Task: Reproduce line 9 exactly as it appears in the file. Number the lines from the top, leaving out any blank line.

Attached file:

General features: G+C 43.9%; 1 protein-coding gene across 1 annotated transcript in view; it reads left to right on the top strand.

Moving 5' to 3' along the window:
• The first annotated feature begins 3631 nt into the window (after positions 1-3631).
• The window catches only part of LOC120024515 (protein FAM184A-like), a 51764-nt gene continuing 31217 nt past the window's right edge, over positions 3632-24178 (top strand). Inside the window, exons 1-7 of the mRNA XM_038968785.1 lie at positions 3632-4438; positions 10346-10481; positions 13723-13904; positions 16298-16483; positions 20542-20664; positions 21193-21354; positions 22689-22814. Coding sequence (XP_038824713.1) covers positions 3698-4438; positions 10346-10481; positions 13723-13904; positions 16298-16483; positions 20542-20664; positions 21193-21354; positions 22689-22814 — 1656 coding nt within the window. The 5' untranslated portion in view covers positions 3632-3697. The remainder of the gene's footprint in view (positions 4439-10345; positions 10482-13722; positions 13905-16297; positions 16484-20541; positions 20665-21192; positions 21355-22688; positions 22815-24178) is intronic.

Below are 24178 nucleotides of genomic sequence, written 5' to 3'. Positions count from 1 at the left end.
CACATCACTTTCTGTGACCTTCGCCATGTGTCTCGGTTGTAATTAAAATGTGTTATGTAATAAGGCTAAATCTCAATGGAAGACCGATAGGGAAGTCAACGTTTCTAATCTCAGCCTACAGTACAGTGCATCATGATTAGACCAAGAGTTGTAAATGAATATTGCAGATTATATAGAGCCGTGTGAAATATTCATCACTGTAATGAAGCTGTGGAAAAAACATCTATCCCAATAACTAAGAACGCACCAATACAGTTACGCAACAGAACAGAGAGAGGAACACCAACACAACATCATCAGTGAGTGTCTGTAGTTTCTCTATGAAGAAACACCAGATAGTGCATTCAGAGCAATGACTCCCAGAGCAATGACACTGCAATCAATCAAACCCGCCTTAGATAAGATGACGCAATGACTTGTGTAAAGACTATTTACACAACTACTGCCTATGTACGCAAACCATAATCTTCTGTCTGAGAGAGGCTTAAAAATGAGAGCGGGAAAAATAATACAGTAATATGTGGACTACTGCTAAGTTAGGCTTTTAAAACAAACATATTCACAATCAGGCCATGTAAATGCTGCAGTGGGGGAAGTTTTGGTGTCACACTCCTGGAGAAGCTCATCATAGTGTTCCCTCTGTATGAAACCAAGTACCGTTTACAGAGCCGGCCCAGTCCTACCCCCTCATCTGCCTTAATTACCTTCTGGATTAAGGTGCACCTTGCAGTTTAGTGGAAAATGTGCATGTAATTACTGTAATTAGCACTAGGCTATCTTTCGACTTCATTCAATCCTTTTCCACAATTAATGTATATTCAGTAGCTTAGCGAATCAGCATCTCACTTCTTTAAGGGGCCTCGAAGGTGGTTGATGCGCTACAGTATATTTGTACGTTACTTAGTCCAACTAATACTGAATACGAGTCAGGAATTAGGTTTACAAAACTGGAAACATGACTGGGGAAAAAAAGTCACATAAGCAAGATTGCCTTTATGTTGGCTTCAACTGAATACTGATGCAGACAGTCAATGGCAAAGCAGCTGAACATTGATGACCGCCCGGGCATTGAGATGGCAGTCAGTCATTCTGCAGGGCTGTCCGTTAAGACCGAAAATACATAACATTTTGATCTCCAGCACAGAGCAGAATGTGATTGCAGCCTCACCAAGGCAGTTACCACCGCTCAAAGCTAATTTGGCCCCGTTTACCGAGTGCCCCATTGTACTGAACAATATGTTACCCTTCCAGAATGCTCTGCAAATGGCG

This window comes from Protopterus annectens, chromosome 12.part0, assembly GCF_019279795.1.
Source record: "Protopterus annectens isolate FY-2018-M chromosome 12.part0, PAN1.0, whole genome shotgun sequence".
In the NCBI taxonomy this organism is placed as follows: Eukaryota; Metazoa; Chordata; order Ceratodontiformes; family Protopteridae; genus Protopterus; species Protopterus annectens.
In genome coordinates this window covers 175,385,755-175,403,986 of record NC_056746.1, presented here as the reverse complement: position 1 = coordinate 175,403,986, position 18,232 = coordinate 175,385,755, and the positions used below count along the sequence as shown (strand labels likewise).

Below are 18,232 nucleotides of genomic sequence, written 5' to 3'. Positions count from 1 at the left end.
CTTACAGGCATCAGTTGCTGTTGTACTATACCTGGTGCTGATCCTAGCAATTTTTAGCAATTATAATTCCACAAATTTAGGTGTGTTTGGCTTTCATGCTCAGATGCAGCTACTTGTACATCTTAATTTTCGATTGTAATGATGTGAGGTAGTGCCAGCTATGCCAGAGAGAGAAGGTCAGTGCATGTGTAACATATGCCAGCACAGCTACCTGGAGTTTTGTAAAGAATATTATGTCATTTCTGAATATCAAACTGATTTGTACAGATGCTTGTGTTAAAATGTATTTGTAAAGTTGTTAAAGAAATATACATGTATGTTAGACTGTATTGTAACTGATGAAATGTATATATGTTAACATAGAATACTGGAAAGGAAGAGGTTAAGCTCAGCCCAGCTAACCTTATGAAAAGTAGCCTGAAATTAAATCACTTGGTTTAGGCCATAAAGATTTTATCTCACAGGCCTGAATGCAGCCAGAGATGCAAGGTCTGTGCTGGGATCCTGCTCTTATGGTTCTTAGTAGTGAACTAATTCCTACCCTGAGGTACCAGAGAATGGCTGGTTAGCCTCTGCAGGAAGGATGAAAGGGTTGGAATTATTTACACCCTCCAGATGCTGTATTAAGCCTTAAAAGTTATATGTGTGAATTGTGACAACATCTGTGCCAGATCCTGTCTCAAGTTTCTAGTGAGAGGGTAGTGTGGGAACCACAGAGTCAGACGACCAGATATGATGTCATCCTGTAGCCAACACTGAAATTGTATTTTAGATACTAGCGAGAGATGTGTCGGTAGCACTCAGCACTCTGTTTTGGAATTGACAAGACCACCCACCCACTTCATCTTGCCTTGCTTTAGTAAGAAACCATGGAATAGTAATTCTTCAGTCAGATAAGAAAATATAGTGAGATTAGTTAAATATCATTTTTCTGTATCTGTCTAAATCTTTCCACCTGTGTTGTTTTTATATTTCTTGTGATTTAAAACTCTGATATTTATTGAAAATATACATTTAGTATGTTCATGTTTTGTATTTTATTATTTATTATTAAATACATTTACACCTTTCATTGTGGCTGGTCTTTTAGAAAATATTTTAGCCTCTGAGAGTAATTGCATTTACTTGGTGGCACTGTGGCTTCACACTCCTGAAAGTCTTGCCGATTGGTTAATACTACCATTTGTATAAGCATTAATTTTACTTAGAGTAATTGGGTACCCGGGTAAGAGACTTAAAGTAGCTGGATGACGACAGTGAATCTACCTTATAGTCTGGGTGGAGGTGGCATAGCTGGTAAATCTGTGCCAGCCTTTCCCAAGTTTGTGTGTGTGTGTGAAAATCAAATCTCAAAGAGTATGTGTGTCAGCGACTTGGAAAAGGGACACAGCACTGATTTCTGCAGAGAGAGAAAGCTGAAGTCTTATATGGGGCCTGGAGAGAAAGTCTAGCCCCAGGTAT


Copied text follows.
In the NCBI taxonomy this organism is placed as follows: Eukaryota; Metazoa; Chordata; order Ceratodontiformes; family Protopteridae; genus Protopterus; species Protopterus annectens.